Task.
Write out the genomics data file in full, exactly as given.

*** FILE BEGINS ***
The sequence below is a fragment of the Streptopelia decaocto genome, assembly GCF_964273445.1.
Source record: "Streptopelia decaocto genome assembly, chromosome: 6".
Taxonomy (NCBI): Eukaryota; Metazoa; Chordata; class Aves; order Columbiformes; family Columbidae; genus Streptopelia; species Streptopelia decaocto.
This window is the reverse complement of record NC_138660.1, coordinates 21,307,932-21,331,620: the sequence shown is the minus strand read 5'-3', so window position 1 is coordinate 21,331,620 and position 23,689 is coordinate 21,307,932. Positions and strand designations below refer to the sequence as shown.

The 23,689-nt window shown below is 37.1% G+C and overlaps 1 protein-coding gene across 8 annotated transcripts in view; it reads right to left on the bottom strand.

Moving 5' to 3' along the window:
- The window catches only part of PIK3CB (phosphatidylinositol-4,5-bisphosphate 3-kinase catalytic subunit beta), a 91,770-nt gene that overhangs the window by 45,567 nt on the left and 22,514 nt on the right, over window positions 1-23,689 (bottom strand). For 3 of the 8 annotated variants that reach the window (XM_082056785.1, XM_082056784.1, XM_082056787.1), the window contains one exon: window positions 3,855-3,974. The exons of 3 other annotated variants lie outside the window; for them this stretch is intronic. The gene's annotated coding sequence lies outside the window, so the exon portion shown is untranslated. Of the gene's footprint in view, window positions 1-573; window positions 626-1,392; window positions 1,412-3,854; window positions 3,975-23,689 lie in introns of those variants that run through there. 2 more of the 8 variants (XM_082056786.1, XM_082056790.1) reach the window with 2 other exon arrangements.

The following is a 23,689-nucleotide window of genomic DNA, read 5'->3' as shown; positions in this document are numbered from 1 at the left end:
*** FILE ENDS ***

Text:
The sequence below is a fragment of the Streptopelia decaocto genome, assembly GCF_964273445.1.
Source record: "Streptopelia decaocto genome assembly, chromosome: 6".
Taxonomy (NCBI): Eukaryota; Metazoa; Chordata; class Aves; order Columbiformes; family Columbidae; genus Streptopelia; species Streptopelia decaocto.
This window is the reverse complement of record NC_138660.1, coordinates 21,307,932-21,331,620: the sequence shown is the minus strand read 5'-3', so window position 1 is coordinate 21,331,620 and position 23,689 is coordinate 21,307,932. Positions and strand designations below refer to the sequence as shown.

The 23,689-nt window shown below is 37.1% G+C and overlaps 1 protein-coding gene across 8 annotated transcripts in view; it reads right to left on the bottom strand.

Moving 5' to 3' along the window:
- The window catches only part of PIK3CB (phosphatidylinositol-4,5-bisphosphate 3-kinase catalytic subunit beta), a 91,770-nt gene that overhangs the window by 45,567 nt on the left and 22,514 nt on the right, over window positions 1-23,689 (bottom strand). For 3 of the 8 annotated variants that reach the window (XM_082056785.1, XM_082056784.1, XM_082056787.1), the window contains one exon: window positions 3,855-3,974. The exons of 3 other annotated variants lie outside the window; for them this stretch is intronic. The gene's annotated coding sequence lies outside the window, so the exon portion shown is untranslated. Of the gene's footprint in view, window positions 1-573; window positions 626-1,392; window positions 1,412-3,854; window positions 3,975-23,689 lie in introns of those variants that run through there. 2 more of the 8 variants (XM_082056786.1, XM_082056790.1) reach the window with 2 other exon arrangements.

The following is a 23,689-nucleotide window of genomic DNA, read 5'->3' as shown; positions in this document are numbered from 1 at the left end: